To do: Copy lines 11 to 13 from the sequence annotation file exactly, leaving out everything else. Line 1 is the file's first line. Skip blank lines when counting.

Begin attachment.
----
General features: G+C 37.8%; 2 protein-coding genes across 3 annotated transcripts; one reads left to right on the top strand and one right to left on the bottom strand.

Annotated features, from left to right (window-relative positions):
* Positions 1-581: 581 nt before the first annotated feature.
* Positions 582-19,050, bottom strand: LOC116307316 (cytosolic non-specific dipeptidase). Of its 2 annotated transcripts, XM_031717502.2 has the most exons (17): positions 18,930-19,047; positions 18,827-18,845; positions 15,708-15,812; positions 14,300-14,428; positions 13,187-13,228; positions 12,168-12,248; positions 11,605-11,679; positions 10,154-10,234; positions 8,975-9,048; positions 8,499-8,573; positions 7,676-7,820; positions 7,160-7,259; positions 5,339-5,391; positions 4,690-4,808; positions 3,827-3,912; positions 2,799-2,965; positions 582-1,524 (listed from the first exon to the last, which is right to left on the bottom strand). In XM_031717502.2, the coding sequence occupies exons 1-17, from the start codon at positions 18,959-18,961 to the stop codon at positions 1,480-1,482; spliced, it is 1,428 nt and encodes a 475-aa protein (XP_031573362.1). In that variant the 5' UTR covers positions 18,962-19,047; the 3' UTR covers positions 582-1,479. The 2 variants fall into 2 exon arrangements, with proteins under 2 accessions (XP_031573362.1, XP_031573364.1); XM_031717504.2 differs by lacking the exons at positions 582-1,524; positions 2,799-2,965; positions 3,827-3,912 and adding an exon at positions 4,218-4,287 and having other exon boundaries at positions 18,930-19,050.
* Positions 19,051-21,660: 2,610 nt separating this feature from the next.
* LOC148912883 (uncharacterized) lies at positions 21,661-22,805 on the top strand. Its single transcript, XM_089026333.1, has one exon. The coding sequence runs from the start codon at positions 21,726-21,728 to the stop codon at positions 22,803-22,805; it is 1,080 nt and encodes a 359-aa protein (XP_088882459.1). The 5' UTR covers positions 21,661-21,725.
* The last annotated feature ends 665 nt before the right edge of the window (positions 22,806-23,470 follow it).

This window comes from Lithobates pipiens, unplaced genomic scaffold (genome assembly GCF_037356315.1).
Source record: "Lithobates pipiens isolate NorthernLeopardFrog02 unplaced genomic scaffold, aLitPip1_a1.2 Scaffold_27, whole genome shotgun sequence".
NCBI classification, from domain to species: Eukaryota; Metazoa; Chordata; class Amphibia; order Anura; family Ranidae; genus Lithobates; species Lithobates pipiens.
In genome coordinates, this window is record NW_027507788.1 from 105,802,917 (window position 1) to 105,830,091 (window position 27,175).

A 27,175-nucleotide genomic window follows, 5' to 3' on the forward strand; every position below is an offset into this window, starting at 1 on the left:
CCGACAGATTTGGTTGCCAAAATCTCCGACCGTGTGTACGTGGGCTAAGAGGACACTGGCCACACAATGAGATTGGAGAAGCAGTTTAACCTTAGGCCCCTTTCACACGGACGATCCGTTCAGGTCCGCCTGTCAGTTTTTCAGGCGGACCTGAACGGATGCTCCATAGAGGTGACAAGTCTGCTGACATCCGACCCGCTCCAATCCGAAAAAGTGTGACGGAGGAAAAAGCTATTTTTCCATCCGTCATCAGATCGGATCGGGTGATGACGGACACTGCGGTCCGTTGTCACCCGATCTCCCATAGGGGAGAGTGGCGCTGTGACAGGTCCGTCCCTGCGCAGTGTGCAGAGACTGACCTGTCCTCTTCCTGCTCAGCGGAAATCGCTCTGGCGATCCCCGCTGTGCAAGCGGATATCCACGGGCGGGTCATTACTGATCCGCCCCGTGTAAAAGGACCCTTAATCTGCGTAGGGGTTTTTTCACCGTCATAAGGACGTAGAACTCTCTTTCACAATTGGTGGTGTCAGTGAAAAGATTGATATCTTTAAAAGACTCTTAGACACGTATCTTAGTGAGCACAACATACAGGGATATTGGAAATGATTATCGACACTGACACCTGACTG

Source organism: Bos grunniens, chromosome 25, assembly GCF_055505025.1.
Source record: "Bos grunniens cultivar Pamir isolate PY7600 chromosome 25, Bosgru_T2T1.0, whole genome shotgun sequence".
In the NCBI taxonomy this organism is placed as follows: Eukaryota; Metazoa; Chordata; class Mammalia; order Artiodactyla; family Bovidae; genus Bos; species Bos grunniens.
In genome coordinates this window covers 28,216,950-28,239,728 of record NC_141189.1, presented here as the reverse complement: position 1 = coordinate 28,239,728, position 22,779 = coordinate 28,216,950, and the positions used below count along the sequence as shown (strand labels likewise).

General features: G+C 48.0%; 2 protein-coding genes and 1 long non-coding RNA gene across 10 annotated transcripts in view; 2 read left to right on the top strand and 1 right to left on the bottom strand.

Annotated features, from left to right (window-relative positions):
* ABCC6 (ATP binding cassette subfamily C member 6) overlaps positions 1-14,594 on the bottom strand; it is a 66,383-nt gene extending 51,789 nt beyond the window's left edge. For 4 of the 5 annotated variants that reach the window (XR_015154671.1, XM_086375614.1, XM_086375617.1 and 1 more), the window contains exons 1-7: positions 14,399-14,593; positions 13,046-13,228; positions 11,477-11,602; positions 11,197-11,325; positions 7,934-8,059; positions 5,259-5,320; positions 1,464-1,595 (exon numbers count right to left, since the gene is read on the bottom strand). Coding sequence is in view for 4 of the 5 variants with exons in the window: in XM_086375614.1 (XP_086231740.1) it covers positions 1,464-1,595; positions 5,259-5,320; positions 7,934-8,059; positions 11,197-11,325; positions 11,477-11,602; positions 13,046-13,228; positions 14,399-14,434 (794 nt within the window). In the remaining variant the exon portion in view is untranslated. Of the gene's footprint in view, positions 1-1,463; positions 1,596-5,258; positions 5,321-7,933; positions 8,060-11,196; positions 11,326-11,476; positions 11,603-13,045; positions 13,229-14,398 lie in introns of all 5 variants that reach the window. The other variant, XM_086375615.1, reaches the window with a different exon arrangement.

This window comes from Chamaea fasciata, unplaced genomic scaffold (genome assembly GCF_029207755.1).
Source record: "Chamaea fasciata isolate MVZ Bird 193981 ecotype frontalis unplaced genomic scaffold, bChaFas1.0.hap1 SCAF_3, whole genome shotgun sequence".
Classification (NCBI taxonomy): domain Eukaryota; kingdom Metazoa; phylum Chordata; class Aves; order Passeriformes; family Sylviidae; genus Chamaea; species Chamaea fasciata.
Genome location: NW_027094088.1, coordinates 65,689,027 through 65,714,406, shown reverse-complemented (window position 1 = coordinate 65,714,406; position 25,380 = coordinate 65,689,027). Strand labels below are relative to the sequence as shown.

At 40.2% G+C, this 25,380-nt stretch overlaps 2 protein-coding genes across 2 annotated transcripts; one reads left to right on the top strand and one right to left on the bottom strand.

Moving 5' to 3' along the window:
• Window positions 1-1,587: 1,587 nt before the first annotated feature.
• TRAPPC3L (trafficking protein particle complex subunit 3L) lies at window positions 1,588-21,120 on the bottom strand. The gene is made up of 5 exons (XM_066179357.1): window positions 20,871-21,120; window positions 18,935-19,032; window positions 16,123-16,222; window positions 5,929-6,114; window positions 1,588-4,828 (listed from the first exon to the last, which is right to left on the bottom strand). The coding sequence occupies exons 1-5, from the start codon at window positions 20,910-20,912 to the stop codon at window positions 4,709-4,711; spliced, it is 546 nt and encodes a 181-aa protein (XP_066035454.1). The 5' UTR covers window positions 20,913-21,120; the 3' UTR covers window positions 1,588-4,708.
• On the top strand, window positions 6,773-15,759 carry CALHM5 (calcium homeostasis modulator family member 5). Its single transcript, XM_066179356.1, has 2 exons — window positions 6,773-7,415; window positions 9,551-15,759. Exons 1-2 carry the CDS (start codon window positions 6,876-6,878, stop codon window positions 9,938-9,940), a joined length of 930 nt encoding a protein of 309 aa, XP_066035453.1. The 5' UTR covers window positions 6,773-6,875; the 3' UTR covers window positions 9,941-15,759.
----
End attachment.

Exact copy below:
In genome coordinates, this window is record NW_027507788.1 from 105,802,917 (window position 1) to 105,830,091 (window position 27,175).

A 27,175-nucleotide genomic window follows, 5' to 3' on the forward strand; every position below is an offset into this window, starting at 1 on the left:
CCGACAGATTTGGTTGCCAAAATCTCCGACCGTGTGTACGTGGGCTAAGAGGACACTGGCCACACAATGAGATTGGAGAAGCAGTTTAACCTTAGGCCCCTTTCACACGGACGATCCGTTCAGGTCCGCCTGTCAGTTTTTCAGGCGGACCTGAACGGATGCTCCATAGAGGTGACAAGTCTGCTGACATCCGACCCGCTCCAATCCGAAAAAGTGTGACGGAGGAAAAAGCTATTTTTCCATCCGTCATCAGATCGGATCGGGTGATGACGGACACTGCGGTCCGTTGTCACCCGATCTCCCATAGGGGAGAGTGGCGCTGTGACAGGTCCGTCCCTGCGCAGTGTGCAGAGACTGACCTGTCCTCTTCCTGCTCAGCGGAAATCGCTCTGGCGATCCCCGCTGTGCAAGCGGATATCCACGGGCGGGTCATTACTGATCCGCCCCGTGTAAAAGGACCCTTAATCTGCGTAGGGGTTTTTTCACCGTCATAAGGACGTAGAACTCTCTTTCACAATTGGTGGTGTCAGTGAAAAGATTGATATCTTTAAAAGACTCTTAGACACGTATCTTAGTGAGCACAACATACAGGGATATTGGAAATGATTATCGACACTGACACCTGACTG